Foreign Affairs: 100 Years
A New Americanism
Why a Nation Needs a National Story
IT is sometimes assumed that the scope of the British Mandate for Palestine is limited to the narrow strip of land between the Jordan Valley and the Mediterranean. This is by no means the case. The mandated territory stretches eastwards well beyond the Jordan, until it loses itself in the inhospitable wilderness which separates it from Iraq. It has, however, been divided into two entirely distinct administrative units.
Western Palestine, with an area of some 10,000 square miles, has a population of a little over 800,000, including (in round numbers) 620,000 Moslems, 125,000 Jews and nearly a score of Christian communities, with a total membership of about 75,000.[i] Here the mandatory power has retained direct control. Eastern Palestine is smaller, more backward, and more homogeneous. It has an area of some 6,000 square miles and a population of about 200,000, of whom nearly all are Arabic-speaking Moslems, and a large proportion are Beduin. In Trans-Jordan, as this eastern region has now come to be styled, Great Britain has set up an Arab principality under the rule of the Emir Abdullah, the second son of ex-king Hussein of the Hedjaz. The Mandate remains in force in Trans-Jordan, but it is exercised on terms defined as follows in a British memorandum which was approved by the Council of the League of Nations in September, 1922: "In the application of the Mandate to Trans-Jordan, the action which in Palestine is taken by the Administration of the latter country will be taken by the Administration of Trans-Jordan under the general supervision of the Mandatory. His Majesty's Government accept full responsibility for Trans-Jordan, and undertake that such provision as may be made for the administration of that territory shall be in no way inconsistent with those provisions of the Mandate which are not declared to be inapplicable."
The provisions "declared to be inapplicable" are those relating to the establishment in Palestine of a National Home for the Jews. So far as the Jews are concerned, Great Britain accepts no obligations beyond the Jordan Valley. The "general supervision" to which she restricts herself east of the Jordan is exercised through an officer known as the Chief British Representative, who is stationed at Amman, the seat of government, and is responsible to the British High Commissioner in Jerusalem. Great Britain also supplies the commanding officer and the second-in-command of the Arab Legion -- a locally recruited defense force. Apart from this, the handful of Englishmen in Trans-Jordan exercise no direct authority. The Arabs are left as far as possible to their own devices, and the Chief British Representative is merely an adviser, though it goes without saying that his advice, once given, cannot be lightly ignored.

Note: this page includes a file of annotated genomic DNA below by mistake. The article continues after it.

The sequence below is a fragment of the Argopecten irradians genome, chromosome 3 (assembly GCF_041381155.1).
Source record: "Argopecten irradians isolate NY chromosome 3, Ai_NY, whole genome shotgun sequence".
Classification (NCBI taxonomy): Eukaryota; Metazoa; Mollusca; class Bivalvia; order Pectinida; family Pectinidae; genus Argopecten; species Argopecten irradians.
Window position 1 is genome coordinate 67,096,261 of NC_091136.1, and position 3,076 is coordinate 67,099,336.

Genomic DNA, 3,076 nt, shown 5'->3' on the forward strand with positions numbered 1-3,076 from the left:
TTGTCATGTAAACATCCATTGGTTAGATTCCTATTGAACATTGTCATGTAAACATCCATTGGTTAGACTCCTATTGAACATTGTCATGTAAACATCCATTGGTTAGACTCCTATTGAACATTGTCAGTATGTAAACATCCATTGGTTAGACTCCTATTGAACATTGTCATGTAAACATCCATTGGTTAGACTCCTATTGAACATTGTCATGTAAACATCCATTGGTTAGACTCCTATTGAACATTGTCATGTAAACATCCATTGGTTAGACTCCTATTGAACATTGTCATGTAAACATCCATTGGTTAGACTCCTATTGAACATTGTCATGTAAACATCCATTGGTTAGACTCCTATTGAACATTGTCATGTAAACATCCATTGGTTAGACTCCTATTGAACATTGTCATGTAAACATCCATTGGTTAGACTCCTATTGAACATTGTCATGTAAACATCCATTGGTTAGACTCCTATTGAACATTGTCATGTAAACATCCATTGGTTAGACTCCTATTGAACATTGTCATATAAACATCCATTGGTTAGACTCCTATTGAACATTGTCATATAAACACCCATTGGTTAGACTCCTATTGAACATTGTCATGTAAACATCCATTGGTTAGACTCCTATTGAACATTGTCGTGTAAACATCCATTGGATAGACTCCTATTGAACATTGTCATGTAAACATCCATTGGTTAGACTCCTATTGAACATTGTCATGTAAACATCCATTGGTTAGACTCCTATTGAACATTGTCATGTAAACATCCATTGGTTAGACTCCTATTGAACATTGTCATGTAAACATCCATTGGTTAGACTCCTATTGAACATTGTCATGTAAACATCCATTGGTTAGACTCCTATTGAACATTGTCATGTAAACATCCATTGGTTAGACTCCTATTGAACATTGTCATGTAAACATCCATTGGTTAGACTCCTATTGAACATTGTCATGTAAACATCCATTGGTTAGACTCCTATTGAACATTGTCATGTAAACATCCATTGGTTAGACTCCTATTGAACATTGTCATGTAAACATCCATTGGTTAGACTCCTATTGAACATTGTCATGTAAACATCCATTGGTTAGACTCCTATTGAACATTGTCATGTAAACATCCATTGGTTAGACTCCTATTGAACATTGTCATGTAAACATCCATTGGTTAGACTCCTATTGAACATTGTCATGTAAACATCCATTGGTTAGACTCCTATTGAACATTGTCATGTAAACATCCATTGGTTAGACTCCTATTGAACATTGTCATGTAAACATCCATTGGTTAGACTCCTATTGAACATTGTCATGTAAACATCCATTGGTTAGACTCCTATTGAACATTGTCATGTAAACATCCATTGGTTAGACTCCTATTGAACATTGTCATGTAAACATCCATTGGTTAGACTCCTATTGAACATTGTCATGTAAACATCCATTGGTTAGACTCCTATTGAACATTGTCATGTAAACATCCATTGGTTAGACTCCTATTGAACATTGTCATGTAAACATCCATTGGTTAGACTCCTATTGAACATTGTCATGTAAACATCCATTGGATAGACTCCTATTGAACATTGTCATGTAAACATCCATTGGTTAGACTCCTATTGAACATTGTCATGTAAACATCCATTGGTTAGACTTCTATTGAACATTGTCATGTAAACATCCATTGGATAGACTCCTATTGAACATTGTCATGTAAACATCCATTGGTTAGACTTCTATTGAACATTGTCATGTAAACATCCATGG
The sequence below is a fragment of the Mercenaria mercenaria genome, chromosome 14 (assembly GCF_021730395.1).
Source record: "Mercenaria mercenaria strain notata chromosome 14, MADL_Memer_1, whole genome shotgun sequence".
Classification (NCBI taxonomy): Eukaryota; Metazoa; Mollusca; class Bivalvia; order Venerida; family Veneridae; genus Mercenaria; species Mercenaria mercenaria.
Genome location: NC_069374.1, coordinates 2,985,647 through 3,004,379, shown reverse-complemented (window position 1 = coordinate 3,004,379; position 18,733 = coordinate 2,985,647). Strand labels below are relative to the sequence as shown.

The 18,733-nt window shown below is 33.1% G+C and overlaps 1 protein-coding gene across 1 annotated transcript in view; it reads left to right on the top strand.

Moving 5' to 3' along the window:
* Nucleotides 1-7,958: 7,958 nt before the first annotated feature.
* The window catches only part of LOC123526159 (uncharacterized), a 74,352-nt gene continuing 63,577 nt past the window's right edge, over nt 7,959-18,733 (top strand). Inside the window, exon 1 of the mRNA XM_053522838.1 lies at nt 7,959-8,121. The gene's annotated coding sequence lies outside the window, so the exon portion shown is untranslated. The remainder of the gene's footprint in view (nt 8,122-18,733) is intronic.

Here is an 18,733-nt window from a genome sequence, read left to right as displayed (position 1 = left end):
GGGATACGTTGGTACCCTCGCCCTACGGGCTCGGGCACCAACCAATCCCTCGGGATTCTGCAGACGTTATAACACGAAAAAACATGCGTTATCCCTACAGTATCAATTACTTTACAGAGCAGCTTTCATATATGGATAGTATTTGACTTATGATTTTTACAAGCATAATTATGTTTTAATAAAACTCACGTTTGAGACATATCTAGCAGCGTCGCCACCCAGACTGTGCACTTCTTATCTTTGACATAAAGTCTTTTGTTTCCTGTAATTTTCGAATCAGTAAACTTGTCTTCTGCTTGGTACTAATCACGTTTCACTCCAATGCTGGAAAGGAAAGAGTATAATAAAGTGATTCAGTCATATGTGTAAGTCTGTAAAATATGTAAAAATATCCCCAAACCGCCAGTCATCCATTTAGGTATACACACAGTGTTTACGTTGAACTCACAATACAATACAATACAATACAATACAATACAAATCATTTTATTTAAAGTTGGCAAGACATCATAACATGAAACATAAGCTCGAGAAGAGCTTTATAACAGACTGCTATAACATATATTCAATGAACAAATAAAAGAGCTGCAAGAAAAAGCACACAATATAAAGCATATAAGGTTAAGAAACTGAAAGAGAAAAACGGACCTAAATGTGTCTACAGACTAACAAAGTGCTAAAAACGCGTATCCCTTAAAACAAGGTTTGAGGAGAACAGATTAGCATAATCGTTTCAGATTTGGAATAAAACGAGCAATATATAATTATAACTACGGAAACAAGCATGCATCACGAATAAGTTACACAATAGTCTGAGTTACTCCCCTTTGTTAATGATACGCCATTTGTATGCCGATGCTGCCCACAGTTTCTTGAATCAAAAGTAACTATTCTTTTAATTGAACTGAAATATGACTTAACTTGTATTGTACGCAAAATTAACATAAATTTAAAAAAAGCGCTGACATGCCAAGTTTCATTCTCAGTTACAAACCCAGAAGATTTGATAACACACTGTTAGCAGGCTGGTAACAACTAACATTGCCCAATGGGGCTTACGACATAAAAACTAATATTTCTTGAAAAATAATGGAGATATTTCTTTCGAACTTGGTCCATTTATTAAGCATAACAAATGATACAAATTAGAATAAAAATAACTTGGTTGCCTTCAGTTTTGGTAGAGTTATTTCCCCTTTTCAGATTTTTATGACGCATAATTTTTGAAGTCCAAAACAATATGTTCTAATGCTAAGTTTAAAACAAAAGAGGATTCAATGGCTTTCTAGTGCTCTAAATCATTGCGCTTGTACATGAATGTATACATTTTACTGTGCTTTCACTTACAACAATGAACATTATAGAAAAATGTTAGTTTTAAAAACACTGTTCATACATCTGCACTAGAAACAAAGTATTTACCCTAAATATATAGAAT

Trans-Jordan has never been in a position to balance its Budget from its own resources, and it is only enabled to keep its head above water by a British subsidy, which is estimated for the current financial year at £105,000. This does not include the cost of the garrison. The Air Force units stationed in the neighborhood of Amman are not maintained there solely for the benefit of Trans-Jordan, but they are indispensable to its security. This was clearly shown in 1924, when it was only the prompt intervention of British aeroplanes and armored cars which saved Trans-Jordan from being overrun by Wahabi raiders from Central Arabia. It is, in fact, not too much to say that but for the presence in the background of the British Exchequer and the British Air Force, Trans-Jordan would rapidly drift into chaos.